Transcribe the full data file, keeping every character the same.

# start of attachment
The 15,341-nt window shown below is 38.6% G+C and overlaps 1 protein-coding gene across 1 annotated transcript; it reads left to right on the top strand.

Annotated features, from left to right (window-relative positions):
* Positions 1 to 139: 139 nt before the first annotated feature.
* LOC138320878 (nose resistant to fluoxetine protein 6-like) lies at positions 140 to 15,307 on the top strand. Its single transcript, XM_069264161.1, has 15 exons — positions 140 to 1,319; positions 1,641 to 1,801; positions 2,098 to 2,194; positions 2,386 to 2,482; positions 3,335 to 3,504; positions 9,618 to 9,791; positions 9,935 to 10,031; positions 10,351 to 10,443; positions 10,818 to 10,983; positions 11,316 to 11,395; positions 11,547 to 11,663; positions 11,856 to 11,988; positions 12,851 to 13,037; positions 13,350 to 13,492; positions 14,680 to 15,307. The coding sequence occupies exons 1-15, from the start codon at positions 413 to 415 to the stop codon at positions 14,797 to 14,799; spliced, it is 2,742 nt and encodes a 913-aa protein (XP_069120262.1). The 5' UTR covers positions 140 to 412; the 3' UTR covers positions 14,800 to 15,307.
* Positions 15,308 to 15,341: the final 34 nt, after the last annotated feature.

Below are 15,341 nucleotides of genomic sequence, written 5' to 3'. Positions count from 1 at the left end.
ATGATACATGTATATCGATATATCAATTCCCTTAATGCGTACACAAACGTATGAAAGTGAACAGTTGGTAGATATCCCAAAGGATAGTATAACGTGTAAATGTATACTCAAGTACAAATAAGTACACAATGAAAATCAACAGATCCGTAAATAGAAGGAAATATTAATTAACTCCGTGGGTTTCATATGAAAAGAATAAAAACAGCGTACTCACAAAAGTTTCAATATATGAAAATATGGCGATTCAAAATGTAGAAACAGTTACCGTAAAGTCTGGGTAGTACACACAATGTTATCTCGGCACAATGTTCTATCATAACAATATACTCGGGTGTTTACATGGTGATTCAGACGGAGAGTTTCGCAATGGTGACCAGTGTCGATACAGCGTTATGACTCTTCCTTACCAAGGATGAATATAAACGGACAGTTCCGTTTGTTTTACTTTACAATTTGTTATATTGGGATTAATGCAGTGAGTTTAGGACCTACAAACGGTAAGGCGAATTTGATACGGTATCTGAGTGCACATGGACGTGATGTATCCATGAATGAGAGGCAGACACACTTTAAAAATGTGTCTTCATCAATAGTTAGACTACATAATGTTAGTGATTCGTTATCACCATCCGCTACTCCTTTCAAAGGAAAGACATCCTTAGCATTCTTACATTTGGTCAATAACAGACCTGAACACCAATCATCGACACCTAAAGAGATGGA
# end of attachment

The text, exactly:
The 15,341-nt window shown below is 38.6% G+C and overlaps 1 protein-coding gene across 1 annotated transcript; it reads left to right on the top strand.

Annotated features, from left to right (window-relative positions):
* Positions 1 to 139: 139 nt before the first annotated feature.
* LOC138320878 (nose resistant to fluoxetine protein 6-like) lies at positions 140 to 15,307 on the top strand. Its single transcript, XM_069264161.1, has 15 exons — positions 140 to 1,319; positions 1,641 to 1,801; positions 2,098 to 2,194; positions 2,386 to 2,482; positions 3,335 to 3,504; positions 9,618 to 9,791; positions 9,935 to 10,031; positions 10,351 to 10,443; positions 10,818 to 10,983; positions 11,316 to 11,395; positions 11,547 to 11,663; positions 11,856 to 11,988; positions 12,851 to 13,037; positions 13,350 to 13,492; positions 14,680 to 15,307. The coding sequence occupies exons 1-15, from the start codon at positions 413 to 415 to the stop codon at positions 14,797 to 14,799; spliced, it is 2,742 nt and encodes a 913-aa protein (XP_069120262.1). The 5' UTR covers positions 140 to 412; the 3' UTR covers positions 14,800 to 15,307.
* Positions 15,308 to 15,341: the final 34 nt, after the last annotated feature.

Below are 15,341 nucleotides of genomic sequence, written 5' to 3'. Positions count from 1 at the left end.
ATGATACATGTATATCGATATATCAATTCCCTTAATGCGTACACAAACGTATGAAAGTGAACAGTTGGTAGATATCCCAAAGGATAGTATAACGTGTAAATGTATACTCAAGTACAAATAAGTACACAATGAAAATCAACAGATCCGTAAATAGAAGGAAATATTAATTAACTCCGTGGGTTTCATATGAAAAGAATAAAAACAGCGTACTCACAAAAGTTTCAATATATGAAAATATGGCGATTCAAAATGTAGAAACAGTTACCGTAAAGTCTGGGTAGTACACACAATGTTATCTCGGCACAATGTTCTATCATAACAATATACTCGGGTGTTTACATGGTGATTCAGACGGAGAGTTTCGCAATGGTGACCAGTGTCGATACAGCGTTATGACTCTTCCTTACCAAGGATGAATATAAACGGACAGTTCCGTTTGTTTTACTTTACAATTTGTTATATTGGGATTAATGCAGTGAGTTTAGGACCTACAAACGGTAAGGCGAATTTGATACGGTATCTGAGTGCACATGGACGTGATGTATCCATGAATGAGAGGCAGACACACTTTAAAAATGTGTCTTCATCAATAGTTAGACTACATAATGTTAGTGATTCGTTATCACCATCCGCTACTCCTTTCAAAGGAAAGACATCCTTAGCATTCTTACATTTGGTCAATAACAGACCTGAACACCAATCATCGACACCTAAAGAGATGGA